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an alternative to self-pity.

May 10, 2009

Self-pity is sneaky and often invisible.  We often engage in it without a full awareness.male-in-self-pity-while-drinking-at-a-bar

Self-pity has snuck its way into my thinking and often expresses itself when I say or think…

  • This isn’t fair.
  • Why me?
  • You don’t understand.
  • He can’t speak to me that way.
  • I’ll show him.
  • Or the ultimate sneaky maneuvers of self-pity… exaggeration, sarcasm, and overstatement:
    • All I do is pay taxes
    • She never listens to me
    • My boss is a complete idiot
    • I am the only one who does any work around here
    • Nobody returns my calls

I am not saying that every time I say or think these things I am expressing self-pity.  I am saying that whenever I do say or think these things, it is a warning sign for me to check my heart for self pity.

Think about the times we are sarcastic, overstating or exaggerating.  Do we not often in doing so, point in the direction of self pity?  I believe we often, if not usually, do.

I post this because I have been falling into this trap lately.  I am under a lot of stress with some work issues and I find when in this kind of a circumstance, self-pity tries to sneak in.

By posting it, I am getting it out there.  Shining light on it. 

Fortunately, self-pity is like a mushroom.  Rooted in bullshit and growing in the dark.  So shining light on it usually kills it.

I find a good alternative to self pity and any of its representative statements is to just say, “this hurts”.  By doing so, we are not letting self pity take a legitimate hurt and amplify it into some elaborate creation.

If we just acknowledge the pain, we can then seek help to deal with the pain on a meaningful level.  By exaggerating or making other unrealistic statements, we are contorting manageable pain into unmanageable self-pity.

So I prefer to just leave things at “this hurts”, and then seek help in determining why and what to do next.

Ciao.

 

Chaz

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9 comments

  1. That’s a good point… I find it’s easy to get stuck in self-pity and feel sorry for myself for being an alcoholic, which doesn’t accomplish anything!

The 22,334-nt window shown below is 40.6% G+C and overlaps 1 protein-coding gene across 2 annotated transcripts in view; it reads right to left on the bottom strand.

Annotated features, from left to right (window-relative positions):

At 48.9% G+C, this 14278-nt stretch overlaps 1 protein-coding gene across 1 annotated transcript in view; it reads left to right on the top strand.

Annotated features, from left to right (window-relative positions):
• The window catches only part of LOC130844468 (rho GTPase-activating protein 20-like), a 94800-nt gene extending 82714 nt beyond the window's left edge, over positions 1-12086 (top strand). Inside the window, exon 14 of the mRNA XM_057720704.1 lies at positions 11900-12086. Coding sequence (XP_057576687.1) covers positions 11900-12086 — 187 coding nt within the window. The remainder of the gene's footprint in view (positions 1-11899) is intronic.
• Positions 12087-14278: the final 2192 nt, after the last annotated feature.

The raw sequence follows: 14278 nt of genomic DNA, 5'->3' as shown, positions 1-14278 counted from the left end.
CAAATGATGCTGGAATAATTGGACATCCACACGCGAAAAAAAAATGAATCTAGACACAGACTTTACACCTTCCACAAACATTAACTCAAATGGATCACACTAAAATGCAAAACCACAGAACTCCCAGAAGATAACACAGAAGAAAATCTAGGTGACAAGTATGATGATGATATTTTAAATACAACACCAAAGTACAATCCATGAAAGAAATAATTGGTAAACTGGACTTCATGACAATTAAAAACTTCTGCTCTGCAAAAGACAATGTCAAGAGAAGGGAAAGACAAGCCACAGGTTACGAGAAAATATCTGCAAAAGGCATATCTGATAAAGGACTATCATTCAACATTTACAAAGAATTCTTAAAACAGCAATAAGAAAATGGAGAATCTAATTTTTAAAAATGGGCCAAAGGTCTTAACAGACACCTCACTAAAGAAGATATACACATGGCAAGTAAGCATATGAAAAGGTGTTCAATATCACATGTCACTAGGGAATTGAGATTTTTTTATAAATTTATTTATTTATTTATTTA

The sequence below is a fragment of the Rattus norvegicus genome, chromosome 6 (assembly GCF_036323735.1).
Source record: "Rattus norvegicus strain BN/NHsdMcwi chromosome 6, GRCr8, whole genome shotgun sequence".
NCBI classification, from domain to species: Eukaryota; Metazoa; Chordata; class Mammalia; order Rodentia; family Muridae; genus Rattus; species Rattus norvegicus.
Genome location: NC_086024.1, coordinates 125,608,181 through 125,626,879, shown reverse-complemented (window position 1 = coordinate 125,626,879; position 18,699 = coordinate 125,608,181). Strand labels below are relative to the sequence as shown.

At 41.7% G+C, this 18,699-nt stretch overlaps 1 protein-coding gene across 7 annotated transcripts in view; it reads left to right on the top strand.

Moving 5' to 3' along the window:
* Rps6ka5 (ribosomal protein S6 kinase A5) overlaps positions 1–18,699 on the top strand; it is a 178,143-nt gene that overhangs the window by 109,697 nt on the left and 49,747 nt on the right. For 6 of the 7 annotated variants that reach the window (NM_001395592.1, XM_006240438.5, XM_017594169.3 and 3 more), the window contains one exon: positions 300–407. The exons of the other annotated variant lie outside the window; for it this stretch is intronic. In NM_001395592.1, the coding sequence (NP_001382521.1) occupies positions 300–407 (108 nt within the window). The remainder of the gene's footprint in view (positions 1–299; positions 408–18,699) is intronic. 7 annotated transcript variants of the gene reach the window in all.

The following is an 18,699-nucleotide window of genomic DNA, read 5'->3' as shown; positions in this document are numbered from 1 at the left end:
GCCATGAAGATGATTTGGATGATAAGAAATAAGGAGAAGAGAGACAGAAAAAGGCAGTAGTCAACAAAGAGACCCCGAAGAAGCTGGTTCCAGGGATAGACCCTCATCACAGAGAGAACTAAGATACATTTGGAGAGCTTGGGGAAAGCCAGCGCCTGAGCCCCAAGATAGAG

2. Man, did this post ever speak to me! If I had a nickel for every time self-pity has taken over, I’d be a very rich dude. And I still self-pity.

    You’re on the mark, as always!


  3. I love your posts Chaz, philosophical yet rooted in first hand experience.

    Thanks for sharing.

    Its so easy to be self pitying, but self pity doesn’t achieve change does it?

    You might be interested in my recent thoughts on failure…http://verymaladjusted.wordpress.com/2009/05/15/we-can-learn-from-failure/

    I’d be interested to get your views

    Best

    Lores 🙂


  4. Hi Lores…. will definitely pop by and read your post.

    Great hearing from you as always.

    Ciao.

    Chaz


  5. Alone here
    Alone there
    Nothing more


  6. This is good, with a great diagnosis of the self-pity type of statements. The crazy thing about self-pity is that it has an evil twin–Pride. Both are rooted in the exact same place–ME. They seem like the exact opposite, but they actually both come from the same place. When we focus on ourselves and our circumstances, we move toward one of these poles. Satan just uses a person with bad circumstances to push them into self-pity, and he uses a person with good circumstances to push them into pride. So either way, we must turn the focus off ourselves, and put it where it belongs. (That sounds much easier than it actually is sometimes, but it can be done.)


    • Agreed Alan….

      Self pity is so often intricately woven into our thinking. We cant spot it. It is part of our culture.


  7. Right on. I agree, esp the end – about being in pain / scared / overwhelmed. Self-pity is the inner child expressing how it was at home – she felt hopeless & was powerless. Thank God we have options today.
    But since no one felt sorry for me as a kid, she’s allowed some now, & then I hold her, comfort her, let her know she’s not alone. I, the adult, hold on to her with one hand & HP with the other.


    • Donna…. isnt self-pity such a insidious thing? It disguises itself so well, then infiltrates our entire thinking process.

      Referring to our discussion about strongholds, to me, self-pity is one of the most powerful in my own past and I often see it in other.

      Yet I can see how it is so critically important to recognize our pain and damage like you mention about how our inner-child projects these feeling. Feelings that are very real and genuine. But they get contorted, embellished, and dramatatized by our unrecovered side (bad parent?). And thereby keep us stuck.

      My point in this post is that I discovered that keeping it simple and just basically saying, “ouch”, or “this hurts”, helps me keep my foot off the slippery slope of drama and contorsion so the pain doesn’t morph to self pity.

      Perhaps one might describe it in inner-child perspective as listening to our good parent who helps us deal with our pain, versus our bad parent who adds drama to it for us and thereby keeps us dependent on them. I would say my internal bad parent suffers from “Münchausen syndrome by proxy (MSbP)” and would be happy to keep me sick.

      Ciao.

      Chaz



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